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The Direct Action Cells End 2022 by Claiming Attacks on the Homes of Greek Judges
On November 5th, 2022, Greece’s anarchist urban guerrilla network, the Direct Action Cells (DAC), released a communique claiming two separate attacks on the heels of another claim at the end of October, which broke the group’s brief operational hiatus from July to the fall. This apparent pause in activity was part of a greater lull in attacks claimed by DAC across 2022, which is possibly related to the police take-down of an affiliated cell in Thessaloniki, the Organization of Anarchist Action (OAA), in February 2022. From the end February to the end October of last year, DAC made only two claims, one on July 3rd and another on July 20th. The DAC and affiliates such as OAA had a more active year in 2021.
The November 5th communique claims two alleged attacks on the homes of Greek judges, likely employing DAC’s usual improvised incendiary devices (IID), which are commonly fashioned from butane gas canisters bound together along with a separate ignition device—a bottle of petrol with a large firework attached to it, for example. (Though the attacks could also have been more simple hit-and-run Molotov cocktail attacks in the early hours of the morning, which the group also employs.)
The first of the two judges targeted in the (yet unconfirmed) attacks presided over the infamous Dimitris Lignadis case. Lignadis is a prominent actor, stage director and now-former director of Greece’s National Theatre, a position he held until 2021 when he resigned after rape allegations were brought against him by two former child stage actors. Lignadis was found guilty of the rapes and given a 12-year suspended sentence to the outrage of much of Greek society. The claim’s author(s) describe the judge as “one of the many servile puppets of the gang that operates under the name of Greek justice. [They] presided in the trial of the child rapist and member of the Mitsotakis family,” referring to the politically powerful family of current prime minister, Kyriakos Mitsotakis, “Dimitris Lignadis, who was released from prison after being found guilty of raping underage children.” They add that the jusdge “is part of the influential entourage of the drug-dealing shipping tycoon Vangelis Marinakis, having issued a series of provocative rulings in favor of his interests during [their] term as a judge in Piraeus.” Finally, they draw a sharp contrast between the judge’s allegedly harsh treatment of powerless and financially dispossessed defendants and their leniency when dealing with wealthy and influential defendants.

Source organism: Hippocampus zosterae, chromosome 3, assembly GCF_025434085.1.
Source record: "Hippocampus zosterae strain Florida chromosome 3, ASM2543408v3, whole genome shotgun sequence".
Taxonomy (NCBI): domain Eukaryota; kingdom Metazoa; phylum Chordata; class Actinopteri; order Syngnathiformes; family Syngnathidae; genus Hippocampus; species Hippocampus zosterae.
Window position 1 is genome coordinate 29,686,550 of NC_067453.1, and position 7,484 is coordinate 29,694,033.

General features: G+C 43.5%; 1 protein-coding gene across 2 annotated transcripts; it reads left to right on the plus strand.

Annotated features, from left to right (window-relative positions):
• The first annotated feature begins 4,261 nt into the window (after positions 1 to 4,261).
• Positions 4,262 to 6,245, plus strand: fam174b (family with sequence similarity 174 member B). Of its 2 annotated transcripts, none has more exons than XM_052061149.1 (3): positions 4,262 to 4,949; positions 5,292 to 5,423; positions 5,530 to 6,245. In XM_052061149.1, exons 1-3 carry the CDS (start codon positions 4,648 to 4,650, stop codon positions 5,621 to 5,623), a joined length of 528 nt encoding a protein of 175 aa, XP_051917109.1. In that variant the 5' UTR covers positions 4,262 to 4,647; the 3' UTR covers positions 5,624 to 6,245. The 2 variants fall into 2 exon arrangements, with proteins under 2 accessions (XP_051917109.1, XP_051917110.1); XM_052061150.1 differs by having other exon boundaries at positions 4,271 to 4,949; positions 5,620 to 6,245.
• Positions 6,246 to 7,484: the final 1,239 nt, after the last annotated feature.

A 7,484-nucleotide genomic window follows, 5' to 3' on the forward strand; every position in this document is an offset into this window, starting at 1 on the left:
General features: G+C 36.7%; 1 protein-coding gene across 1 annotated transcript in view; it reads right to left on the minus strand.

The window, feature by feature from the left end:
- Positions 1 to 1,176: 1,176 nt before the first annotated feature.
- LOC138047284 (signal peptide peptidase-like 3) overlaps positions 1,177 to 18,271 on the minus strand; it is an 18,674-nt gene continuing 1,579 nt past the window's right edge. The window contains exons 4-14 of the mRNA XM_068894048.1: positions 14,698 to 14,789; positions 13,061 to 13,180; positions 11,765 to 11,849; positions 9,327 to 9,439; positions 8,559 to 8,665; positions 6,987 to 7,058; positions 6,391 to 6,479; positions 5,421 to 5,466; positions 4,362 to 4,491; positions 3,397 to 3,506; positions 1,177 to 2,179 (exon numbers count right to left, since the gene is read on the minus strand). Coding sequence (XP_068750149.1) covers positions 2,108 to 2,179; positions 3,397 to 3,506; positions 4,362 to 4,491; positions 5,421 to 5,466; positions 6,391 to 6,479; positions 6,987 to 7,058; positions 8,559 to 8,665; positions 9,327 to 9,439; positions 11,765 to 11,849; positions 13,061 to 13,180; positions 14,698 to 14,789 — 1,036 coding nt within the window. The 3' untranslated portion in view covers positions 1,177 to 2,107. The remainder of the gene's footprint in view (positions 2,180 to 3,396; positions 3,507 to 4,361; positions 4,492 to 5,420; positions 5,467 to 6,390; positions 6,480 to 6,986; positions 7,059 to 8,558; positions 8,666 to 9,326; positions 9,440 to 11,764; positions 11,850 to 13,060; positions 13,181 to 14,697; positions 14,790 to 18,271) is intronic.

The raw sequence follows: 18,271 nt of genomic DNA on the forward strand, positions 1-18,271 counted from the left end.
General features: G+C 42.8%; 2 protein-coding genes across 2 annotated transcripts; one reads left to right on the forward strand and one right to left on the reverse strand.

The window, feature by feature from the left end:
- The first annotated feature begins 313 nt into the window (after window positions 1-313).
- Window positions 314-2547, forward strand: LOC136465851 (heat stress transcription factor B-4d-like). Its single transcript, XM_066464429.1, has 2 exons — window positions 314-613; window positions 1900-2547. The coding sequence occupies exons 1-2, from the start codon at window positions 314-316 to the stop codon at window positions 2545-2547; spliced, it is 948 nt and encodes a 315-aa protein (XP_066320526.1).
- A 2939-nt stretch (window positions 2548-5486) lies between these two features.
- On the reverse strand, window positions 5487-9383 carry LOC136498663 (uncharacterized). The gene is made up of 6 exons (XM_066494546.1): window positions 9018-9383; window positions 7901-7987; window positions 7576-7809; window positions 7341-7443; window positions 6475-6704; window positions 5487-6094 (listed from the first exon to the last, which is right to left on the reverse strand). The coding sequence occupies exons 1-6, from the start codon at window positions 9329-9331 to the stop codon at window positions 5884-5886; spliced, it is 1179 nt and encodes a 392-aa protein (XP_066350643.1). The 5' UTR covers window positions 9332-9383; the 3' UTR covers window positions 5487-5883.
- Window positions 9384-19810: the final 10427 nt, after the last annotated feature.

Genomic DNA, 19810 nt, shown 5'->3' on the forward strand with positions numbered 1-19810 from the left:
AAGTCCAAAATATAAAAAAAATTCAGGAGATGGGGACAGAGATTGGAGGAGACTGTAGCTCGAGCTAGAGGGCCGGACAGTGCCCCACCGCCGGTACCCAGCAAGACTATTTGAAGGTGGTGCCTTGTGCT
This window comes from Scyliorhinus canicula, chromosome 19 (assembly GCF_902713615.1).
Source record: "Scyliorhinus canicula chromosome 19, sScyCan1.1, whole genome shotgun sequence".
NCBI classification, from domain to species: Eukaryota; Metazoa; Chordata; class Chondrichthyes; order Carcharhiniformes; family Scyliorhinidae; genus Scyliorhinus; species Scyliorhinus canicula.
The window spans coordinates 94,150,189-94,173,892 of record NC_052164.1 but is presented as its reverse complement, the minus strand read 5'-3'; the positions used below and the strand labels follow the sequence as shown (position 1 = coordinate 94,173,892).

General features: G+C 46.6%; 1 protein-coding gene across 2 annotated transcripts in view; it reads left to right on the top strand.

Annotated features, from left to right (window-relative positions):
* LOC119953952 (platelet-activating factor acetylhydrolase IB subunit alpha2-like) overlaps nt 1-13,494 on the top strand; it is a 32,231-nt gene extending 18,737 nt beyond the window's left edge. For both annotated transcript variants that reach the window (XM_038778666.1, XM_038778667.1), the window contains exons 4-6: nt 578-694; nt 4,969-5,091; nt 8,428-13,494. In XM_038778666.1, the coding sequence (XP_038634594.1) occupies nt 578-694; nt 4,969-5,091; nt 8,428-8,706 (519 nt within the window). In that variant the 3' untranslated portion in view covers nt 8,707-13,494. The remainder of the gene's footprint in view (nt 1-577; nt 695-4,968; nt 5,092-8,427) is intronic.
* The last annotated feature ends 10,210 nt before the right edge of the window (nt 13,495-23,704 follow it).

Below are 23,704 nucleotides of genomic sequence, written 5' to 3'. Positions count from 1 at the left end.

The second judge whose house was allegedly targeted has a much longer list of grievances associated with them, according to DAC and the claim’s author(s). They first mention the Novartis scandal, which involved serious misconduct on the part of the pharmaceutical company’s business practices in the United States, Greece, South Korea and Vietnam, and led to the company paying $642 million in separate settlements. The claim’s author(s) accuse the targeted judge and their court of being “a white-washing machine for sections of the political elite who are involved in the Novartis scandal.” In a broader condemnation of the Greek justice system, the claim’s author(s) enumerate a sweeping list of individual court cases and political scandals that have tarnished the institution’s reputation in recent years. These range from the aforementioned Novartis scandal, to a serious wire-tapping scandal in which it appears the political opposition in Greece was targeted by the government using Israeli-made spyware, to various scandals involving the purchase and transfer of arms to the Hellenic Army and Navy (at one point alluding to a separate arms scandal involving a Swiss national accused of bribing Greek officials), and notably among the cases of individuals in Greece, the highly controversial decision to grant an appeal to former Greek police officer Epaminondas Korkoneas, which saw him released from prison. Korkoneas shot and killed an unarmed 15-year-old teenager in the downtown Athens neighborhood of Exarcheia, December 2008, sparking three weeks of violent riots and clashes in the biggest mass mobilization the country had seen since the 1945 Dekemvriana fighting. Making an indictment of the greater system, the author(s) add: